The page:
It is averred in the Appellant’s Affidavit that (a) the Appellant is a citizen of Sri Lanka and he is in Malawi as a businessman under Business Resident Permit (BRP) reference No. 46988, (b) the Appellant first came to Malawi around December 1995, (c) the Appellant has been the Managing Director of Techno Automotives Limited since its incorporation, (d) the 1st Defendant is a director of Techno Automotives Limited and he came to Malawi as the Appellant’s dependent, (e) the Appellant left Malawi temporarily due to personal circumstances and when leaving he left the 1st Defendant living at Chigumula properties, and (f) upon returning to Malawi, the 1st Respondent wrongfully refused the Appellant to enter Chigumula properties which is the Appellant’s dwelling house and he has been rendered without a home.

 

I pause to make the following observation. Firstly, the Appellant does not state when the 1st Respondent started living with him at the Chigumula properties. Secondly, the Appellant does not disclose when he left Malawi, where he went and when he returned to Malawi. Thirdly, there is no averment in the Appellant’s Affidavit to the effect that the Respondents were in continued occupation of Chigumula properties without the Appellant’s licence or consent.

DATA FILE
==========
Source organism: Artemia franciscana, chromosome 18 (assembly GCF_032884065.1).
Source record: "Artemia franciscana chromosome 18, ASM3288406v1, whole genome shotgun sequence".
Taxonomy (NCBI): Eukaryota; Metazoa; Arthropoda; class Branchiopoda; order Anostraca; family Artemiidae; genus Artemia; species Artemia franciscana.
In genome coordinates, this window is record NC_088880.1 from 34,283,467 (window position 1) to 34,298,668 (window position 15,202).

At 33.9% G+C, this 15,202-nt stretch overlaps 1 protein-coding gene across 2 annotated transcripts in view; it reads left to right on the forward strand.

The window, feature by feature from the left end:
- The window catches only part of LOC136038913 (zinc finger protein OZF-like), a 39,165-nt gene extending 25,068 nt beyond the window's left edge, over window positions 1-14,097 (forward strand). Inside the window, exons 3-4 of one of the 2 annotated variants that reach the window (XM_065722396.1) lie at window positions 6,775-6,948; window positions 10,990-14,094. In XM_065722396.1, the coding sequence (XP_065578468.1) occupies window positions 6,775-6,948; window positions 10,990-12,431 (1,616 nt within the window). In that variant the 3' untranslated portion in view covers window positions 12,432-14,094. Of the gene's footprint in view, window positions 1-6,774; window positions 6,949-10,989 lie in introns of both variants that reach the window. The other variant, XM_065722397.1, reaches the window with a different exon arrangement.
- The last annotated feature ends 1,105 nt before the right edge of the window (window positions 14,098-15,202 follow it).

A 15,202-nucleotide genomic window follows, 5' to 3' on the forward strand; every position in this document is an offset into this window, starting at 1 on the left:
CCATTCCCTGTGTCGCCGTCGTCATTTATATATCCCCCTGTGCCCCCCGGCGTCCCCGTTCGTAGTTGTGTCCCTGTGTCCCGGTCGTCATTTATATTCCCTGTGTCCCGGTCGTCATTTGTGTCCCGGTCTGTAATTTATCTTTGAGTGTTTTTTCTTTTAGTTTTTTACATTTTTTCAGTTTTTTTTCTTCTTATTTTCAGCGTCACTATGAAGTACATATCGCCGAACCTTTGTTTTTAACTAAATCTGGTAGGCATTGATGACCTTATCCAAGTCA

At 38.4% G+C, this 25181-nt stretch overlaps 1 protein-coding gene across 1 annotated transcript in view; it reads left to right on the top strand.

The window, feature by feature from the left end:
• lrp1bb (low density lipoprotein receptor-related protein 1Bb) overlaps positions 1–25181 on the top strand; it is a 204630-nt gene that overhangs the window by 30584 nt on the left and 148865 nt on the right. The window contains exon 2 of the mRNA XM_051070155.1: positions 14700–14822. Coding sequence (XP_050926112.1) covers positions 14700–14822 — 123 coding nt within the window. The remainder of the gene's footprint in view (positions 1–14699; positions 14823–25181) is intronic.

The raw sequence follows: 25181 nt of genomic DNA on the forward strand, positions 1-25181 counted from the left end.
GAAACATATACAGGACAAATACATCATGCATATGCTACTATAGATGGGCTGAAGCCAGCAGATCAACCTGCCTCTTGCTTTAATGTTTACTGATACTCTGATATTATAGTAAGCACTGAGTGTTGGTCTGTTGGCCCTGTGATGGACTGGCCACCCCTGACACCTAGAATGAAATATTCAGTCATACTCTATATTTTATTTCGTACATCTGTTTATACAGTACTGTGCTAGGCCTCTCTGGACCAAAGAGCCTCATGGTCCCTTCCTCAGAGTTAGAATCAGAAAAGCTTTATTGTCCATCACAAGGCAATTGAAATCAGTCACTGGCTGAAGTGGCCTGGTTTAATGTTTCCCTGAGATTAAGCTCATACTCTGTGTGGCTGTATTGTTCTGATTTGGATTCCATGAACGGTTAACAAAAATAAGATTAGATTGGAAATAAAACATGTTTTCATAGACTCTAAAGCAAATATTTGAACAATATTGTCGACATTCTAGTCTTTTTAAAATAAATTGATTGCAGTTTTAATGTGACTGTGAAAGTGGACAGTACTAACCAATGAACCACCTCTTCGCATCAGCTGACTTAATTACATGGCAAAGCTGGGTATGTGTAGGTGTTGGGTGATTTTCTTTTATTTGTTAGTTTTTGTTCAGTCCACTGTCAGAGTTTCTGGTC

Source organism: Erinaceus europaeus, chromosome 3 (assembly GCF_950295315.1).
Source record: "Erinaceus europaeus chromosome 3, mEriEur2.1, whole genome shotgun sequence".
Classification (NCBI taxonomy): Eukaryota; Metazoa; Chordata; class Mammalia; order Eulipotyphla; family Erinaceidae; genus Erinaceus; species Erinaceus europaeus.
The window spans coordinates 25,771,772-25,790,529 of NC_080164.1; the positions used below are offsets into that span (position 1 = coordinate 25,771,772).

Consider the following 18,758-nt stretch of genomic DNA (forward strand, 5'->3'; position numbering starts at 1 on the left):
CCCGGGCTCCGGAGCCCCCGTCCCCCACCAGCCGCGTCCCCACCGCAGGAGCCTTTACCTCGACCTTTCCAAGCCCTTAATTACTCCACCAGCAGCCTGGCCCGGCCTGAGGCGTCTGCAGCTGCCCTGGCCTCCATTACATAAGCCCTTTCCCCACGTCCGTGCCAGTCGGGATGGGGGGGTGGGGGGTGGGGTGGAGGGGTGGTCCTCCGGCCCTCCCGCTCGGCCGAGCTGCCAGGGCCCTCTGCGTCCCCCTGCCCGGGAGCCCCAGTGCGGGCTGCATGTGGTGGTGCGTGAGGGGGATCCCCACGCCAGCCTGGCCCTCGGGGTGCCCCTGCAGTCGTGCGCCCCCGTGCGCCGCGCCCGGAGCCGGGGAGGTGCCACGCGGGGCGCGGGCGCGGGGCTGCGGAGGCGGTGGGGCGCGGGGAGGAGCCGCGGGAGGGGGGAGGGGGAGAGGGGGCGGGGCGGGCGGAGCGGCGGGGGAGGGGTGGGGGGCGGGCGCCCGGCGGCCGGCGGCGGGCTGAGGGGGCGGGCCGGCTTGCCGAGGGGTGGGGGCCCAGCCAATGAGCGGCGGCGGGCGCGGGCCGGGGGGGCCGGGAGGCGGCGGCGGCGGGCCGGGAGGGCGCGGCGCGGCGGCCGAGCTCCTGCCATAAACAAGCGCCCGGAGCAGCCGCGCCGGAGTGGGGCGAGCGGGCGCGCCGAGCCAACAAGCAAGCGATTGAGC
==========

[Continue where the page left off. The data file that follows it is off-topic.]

The 1st Defendant’s affidavit, in so far as it is relevant to the question before this Court, reads:

5.       THAT it is not true that the Plaintiff left Malawi temporarily. On the contrary, he left for good and only returned in July 2014 after seven years (7) That I have been staying in these premises since March 2002 because I contributed to their construction then On 20th January 2012, the Plaintiff finally sold me the two plots at the sum of MK12,000,000.00. There are now produced and shown to me copies

 

 

of two Sale Agreements exhibited hereto and marked “WRAJ 3” and “WRAJ 4”.

6.       THAT the initial payment to to the tune MK6,000,000.00 was paid through spare parts which the Plaintiff herein collected from my company in Sri Lanka in which I am a sole proprietor, namely, French Car International. The Plaintiff collected the spare parts in the presence of his wife and my young brother, Lalith Siriyananda, and young sister, Priyanka Nimali who have indicated their willingness to come to Malawi to testify in this matter to that effect.